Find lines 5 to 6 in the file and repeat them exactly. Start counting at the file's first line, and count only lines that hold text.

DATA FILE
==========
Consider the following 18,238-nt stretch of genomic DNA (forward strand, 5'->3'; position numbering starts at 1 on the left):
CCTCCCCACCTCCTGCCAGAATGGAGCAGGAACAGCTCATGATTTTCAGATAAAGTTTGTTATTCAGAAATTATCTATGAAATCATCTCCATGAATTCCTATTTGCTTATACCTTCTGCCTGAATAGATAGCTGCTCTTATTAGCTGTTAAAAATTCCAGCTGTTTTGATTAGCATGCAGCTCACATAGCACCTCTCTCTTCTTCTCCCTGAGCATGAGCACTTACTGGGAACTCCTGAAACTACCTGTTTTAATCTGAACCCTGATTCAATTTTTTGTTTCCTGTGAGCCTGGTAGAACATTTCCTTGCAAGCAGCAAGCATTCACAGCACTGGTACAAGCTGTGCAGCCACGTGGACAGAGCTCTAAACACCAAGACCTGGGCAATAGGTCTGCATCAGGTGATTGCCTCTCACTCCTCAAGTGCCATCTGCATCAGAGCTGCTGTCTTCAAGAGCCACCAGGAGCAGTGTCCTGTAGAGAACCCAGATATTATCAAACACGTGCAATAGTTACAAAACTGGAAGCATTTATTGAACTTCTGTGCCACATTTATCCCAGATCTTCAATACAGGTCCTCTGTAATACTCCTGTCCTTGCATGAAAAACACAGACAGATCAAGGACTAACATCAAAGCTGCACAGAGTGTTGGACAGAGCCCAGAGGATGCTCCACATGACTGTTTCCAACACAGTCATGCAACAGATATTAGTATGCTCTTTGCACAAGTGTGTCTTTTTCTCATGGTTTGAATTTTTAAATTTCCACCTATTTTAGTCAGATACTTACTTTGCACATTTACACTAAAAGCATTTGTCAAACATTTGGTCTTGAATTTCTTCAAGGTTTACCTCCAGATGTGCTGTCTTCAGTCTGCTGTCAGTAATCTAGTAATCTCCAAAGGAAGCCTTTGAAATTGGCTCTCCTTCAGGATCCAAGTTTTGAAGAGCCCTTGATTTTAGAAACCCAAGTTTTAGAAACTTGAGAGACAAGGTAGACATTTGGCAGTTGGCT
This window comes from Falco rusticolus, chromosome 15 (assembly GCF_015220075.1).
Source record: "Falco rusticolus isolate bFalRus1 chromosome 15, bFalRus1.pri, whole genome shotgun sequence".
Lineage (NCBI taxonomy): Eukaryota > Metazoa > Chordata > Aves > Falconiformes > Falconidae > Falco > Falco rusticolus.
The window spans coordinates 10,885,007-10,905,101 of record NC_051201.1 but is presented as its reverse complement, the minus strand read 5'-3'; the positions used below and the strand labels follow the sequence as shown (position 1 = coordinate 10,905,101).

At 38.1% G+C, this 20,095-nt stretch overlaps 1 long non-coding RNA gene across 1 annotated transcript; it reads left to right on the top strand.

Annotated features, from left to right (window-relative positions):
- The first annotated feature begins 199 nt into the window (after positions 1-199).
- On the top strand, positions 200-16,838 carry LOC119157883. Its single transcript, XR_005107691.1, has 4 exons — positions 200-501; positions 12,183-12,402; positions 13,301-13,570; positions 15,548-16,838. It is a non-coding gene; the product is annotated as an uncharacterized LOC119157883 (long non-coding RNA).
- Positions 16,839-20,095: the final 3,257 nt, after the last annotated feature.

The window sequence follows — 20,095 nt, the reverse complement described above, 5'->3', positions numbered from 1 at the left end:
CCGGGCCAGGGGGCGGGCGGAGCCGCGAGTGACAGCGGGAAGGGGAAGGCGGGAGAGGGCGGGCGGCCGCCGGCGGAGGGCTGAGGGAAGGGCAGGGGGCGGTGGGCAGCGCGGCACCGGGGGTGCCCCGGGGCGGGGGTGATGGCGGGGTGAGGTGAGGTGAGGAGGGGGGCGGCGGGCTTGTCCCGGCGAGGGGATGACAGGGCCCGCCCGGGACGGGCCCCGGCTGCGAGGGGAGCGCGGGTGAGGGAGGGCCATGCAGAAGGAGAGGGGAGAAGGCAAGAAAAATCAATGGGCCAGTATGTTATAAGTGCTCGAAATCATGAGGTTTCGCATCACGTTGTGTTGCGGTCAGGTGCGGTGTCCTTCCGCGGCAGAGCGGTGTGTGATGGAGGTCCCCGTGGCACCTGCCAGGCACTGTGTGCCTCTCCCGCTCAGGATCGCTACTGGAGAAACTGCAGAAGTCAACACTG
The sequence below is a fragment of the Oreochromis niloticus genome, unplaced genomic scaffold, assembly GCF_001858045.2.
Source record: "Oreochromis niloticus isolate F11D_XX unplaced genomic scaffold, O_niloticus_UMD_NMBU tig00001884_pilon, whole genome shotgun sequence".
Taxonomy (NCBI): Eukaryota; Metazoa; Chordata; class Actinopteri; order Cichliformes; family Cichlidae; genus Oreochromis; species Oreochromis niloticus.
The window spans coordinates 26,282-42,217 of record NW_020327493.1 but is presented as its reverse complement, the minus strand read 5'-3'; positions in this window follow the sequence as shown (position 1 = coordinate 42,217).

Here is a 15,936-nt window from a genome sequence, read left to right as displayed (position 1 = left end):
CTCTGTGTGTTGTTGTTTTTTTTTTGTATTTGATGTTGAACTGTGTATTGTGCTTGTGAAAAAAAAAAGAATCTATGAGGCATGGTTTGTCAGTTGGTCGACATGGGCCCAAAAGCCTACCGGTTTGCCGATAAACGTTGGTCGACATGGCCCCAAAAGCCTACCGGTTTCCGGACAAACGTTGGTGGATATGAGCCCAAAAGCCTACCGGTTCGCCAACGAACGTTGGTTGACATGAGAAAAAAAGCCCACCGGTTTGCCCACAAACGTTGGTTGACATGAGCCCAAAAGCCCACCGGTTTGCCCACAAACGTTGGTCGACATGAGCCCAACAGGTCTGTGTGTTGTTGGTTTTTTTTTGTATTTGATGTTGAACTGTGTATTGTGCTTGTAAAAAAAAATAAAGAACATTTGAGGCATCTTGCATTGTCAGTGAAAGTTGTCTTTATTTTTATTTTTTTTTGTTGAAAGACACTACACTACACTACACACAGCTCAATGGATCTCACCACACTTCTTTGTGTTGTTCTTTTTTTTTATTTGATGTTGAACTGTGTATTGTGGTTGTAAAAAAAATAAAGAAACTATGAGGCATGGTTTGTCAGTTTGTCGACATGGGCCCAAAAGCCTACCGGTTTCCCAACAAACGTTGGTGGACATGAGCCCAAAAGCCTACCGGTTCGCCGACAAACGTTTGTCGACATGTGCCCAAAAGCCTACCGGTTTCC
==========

Lineage (NCBI taxonomy): Eukaryota > Metazoa > Chordata > Aves > Falconiformes > Falconidae > Falco > Falco rusticolus.
The window spans coordinates 10,885,007-10,905,101 of record NC_051201.1 but is presented as its reverse complement, the minus strand read 5'-3'; the positions used below and the strand labels follow the sequence as shown (position 1 = coordinate 10,905,101).